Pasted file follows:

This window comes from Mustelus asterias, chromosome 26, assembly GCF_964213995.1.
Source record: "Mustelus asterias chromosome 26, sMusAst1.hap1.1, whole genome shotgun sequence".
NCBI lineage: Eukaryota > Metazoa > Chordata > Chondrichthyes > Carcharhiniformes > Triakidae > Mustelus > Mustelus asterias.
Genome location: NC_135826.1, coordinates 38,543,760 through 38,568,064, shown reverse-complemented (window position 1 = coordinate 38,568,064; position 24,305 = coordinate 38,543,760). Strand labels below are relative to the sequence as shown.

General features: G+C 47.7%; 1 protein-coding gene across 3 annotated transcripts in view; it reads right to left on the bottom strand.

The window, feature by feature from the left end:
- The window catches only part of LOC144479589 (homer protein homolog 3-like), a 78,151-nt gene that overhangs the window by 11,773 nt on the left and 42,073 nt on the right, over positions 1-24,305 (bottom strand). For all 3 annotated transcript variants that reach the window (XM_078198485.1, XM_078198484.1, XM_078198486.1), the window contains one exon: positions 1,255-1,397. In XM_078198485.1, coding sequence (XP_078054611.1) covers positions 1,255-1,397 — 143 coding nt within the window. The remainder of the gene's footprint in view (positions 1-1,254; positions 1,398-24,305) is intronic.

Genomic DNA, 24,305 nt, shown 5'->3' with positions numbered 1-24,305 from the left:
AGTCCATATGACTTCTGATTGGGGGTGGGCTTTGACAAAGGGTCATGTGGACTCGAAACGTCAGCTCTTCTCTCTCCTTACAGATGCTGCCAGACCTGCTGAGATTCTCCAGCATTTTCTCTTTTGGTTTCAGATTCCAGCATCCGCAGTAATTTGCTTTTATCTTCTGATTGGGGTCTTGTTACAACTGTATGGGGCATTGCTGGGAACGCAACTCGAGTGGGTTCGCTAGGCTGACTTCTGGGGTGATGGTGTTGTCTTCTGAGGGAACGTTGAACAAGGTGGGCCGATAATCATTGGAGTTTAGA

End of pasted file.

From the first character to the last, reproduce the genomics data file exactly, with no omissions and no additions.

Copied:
This window comes from Mustelus asterias, chromosome 26, assembly GCF_964213995.1.
Source record: "Mustelus asterias chromosome 26, sMusAst1.hap1.1, whole genome shotgun sequence".
NCBI lineage: Eukaryota > Metazoa > Chordata > Chondrichthyes > Carcharhiniformes > Triakidae > Mustelus > Mustelus asterias.
Genome location: NC_135826.1, coordinates 38,543,760 through 38,568,064, shown reverse-complemented (window position 1 = coordinate 38,568,064; position 24,305 = coordinate 38,543,760). Strand labels below are relative to the sequence as shown.

General features: G+C 47.7%; 1 protein-coding gene across 3 annotated transcripts in view; it reads right to left on the bottom strand.

The window, feature by feature from the left end:
- The window catches only part of LOC144479589 (homer protein homolog 3-like), a 78,151-nt gene that overhangs the window by 11,773 nt on the left and 42,073 nt on the right, over positions 1-24,305 (bottom strand). For all 3 annotated transcript variants that reach the window (XM_078198485.1, XM_078198484.1, XM_078198486.1), the window contains one exon: positions 1,255-1,397. In XM_078198485.1, coding sequence (XP_078054611.1) covers positions 1,255-1,397 — 143 coding nt within the window. The remainder of the gene's footprint in view (positions 1-1,254; positions 1,398-24,305) is intronic.

Genomic DNA, 24,305 nt, shown 5'->3' with positions numbered 1-24,305 from the left:
AGTCCATATGACTTCTGATTGGGGGTGGGCTTTGACAAAGGGTCATGTGGACTCGAAACGTCAGCTCTTCTCTCTCCTTACAGATGCTGCCAGACCTGCTGAGATTCTCCAGCATTTTCTCTTTTGGTTTCAGATTCCAGCATCCGCAGTAATTTGCTTTTATCTTCTGATTGGGGTCTTGTTACAACTGTATGGGGCATTGCTGGGAACGCAACTCGAGTGGGTTCGCTAGGCTGACTTCTGGGGTGATGGTGTTGTCTTCTGAGGGAACGTTGAACAAGGTGGGCCGATAATCATTGGAGTTTAGA